|Monarch butterfly, probably male|
|side-cluster milkweed w/egg|
Monarchs have a peculiar life history. The first 3-4 generations of the year live approximately 4 weeks and grow and reproduce like a standard butterfly. They follow the fresh milkweed and flowers north as the season progresses. However, the last butterflies of the year to hatch live 6-9 months and migrate thousands of miles south from the Upper Midwest to Mexico. These butterflies are in reproductive diapause- that is, they don’t breed- and they focus their energy on gliding south in September, October, and November. Once they hit Texas (generally in October), their migration slows. Instead they feed, intent on gathering enough fuel to support themselves during the 6 months they spend overwintering in the oyamel fir forests in the mountain highlands west of Mexico City.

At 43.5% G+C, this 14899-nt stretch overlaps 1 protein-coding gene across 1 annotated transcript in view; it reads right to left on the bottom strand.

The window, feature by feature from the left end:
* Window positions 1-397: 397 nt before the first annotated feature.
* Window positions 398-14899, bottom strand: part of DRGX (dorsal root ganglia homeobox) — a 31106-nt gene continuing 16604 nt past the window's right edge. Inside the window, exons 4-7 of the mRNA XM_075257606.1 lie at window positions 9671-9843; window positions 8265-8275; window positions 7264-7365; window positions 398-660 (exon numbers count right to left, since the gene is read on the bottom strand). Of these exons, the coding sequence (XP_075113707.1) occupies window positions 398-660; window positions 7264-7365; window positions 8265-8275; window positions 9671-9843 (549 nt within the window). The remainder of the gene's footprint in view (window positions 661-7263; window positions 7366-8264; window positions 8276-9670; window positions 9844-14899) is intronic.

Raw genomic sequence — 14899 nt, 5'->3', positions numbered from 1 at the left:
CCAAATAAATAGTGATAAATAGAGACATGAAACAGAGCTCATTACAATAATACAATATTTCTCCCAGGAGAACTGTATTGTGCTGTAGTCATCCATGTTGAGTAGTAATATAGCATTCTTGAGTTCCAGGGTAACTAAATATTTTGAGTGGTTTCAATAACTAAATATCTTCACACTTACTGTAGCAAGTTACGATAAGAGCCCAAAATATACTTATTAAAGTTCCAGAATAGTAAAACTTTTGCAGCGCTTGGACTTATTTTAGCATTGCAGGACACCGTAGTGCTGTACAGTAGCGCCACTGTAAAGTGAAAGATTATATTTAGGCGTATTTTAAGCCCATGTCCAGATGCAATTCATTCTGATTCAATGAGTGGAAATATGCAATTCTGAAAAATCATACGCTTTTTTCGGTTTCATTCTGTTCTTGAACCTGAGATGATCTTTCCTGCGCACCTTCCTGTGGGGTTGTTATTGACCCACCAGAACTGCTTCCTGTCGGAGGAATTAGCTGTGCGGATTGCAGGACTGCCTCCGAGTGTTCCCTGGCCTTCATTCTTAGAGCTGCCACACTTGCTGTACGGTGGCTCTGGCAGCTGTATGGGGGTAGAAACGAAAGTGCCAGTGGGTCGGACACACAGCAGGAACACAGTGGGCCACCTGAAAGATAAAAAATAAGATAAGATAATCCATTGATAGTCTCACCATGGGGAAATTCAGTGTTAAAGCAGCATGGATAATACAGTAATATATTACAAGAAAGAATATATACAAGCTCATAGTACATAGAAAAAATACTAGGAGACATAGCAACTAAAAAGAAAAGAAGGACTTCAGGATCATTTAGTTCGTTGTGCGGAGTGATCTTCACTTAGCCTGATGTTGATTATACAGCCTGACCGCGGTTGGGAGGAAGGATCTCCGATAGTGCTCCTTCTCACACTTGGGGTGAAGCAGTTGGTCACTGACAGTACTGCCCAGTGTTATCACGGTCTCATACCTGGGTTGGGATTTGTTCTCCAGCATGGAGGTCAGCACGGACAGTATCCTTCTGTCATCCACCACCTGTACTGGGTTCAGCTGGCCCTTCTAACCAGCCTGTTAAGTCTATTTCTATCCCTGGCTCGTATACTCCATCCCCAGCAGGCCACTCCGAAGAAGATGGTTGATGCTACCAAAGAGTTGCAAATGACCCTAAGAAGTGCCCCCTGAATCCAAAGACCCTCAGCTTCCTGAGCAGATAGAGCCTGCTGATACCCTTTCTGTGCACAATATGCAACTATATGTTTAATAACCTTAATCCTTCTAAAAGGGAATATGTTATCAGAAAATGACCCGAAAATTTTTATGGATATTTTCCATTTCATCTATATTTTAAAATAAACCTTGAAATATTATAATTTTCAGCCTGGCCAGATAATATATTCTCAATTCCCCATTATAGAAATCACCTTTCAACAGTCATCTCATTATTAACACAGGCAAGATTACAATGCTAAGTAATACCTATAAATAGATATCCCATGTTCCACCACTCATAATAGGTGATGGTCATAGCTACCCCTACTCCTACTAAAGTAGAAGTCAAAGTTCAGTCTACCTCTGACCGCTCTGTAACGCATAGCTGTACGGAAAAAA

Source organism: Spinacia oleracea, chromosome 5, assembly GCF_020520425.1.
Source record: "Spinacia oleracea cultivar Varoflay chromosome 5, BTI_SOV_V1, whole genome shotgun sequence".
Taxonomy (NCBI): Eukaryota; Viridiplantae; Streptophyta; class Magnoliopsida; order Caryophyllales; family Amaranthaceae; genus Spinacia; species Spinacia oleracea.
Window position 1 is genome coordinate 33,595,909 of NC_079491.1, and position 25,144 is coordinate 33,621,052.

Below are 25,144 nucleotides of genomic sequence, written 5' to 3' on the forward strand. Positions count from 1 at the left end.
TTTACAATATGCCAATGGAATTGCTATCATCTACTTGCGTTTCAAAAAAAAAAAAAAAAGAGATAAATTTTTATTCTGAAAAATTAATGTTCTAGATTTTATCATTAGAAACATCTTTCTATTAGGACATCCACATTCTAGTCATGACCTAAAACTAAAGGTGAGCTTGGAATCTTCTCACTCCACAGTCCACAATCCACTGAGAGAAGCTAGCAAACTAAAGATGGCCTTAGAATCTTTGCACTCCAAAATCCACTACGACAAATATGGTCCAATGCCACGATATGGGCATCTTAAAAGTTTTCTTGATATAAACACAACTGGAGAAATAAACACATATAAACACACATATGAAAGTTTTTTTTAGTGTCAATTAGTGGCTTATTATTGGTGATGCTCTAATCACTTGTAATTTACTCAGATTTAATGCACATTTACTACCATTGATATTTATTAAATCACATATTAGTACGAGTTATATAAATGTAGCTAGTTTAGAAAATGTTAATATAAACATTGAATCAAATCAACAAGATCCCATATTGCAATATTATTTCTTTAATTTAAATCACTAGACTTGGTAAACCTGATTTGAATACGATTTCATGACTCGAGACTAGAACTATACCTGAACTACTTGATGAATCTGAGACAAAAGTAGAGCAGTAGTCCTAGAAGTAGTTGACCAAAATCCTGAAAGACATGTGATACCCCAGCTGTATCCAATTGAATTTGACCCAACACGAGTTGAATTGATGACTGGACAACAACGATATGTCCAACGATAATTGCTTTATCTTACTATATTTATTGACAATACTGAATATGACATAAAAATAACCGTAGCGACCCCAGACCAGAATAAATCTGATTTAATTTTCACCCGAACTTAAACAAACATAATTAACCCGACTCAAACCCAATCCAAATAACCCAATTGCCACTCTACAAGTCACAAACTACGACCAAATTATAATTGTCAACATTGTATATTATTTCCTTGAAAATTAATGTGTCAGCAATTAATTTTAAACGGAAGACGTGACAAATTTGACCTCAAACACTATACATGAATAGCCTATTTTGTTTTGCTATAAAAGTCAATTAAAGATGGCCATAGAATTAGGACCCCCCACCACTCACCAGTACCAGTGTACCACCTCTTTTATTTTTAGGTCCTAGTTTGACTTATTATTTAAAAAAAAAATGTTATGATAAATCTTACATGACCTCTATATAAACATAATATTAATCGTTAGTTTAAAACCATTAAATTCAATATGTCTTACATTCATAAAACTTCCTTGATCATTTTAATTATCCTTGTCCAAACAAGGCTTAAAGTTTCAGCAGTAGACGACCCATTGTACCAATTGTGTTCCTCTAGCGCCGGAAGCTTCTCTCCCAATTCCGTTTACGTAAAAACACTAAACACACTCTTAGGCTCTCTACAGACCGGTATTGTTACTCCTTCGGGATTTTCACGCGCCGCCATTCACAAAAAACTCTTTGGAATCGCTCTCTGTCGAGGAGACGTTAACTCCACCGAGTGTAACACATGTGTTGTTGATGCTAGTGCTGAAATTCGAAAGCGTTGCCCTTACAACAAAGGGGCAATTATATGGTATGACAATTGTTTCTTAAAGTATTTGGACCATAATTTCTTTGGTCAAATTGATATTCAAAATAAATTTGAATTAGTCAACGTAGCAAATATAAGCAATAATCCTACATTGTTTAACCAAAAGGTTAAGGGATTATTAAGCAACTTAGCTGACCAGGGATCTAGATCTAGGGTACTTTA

|Monarch ovipositing on milkweed|
|Fresh monarch egg|
|2nd instar monarch caterpillar|
Photo credits: Figures 2 & 4: Philip Barbour, CNTSC; Figure 1 & 3: Anne Stine; Figure 5: Rosanna Brown, CNTSC.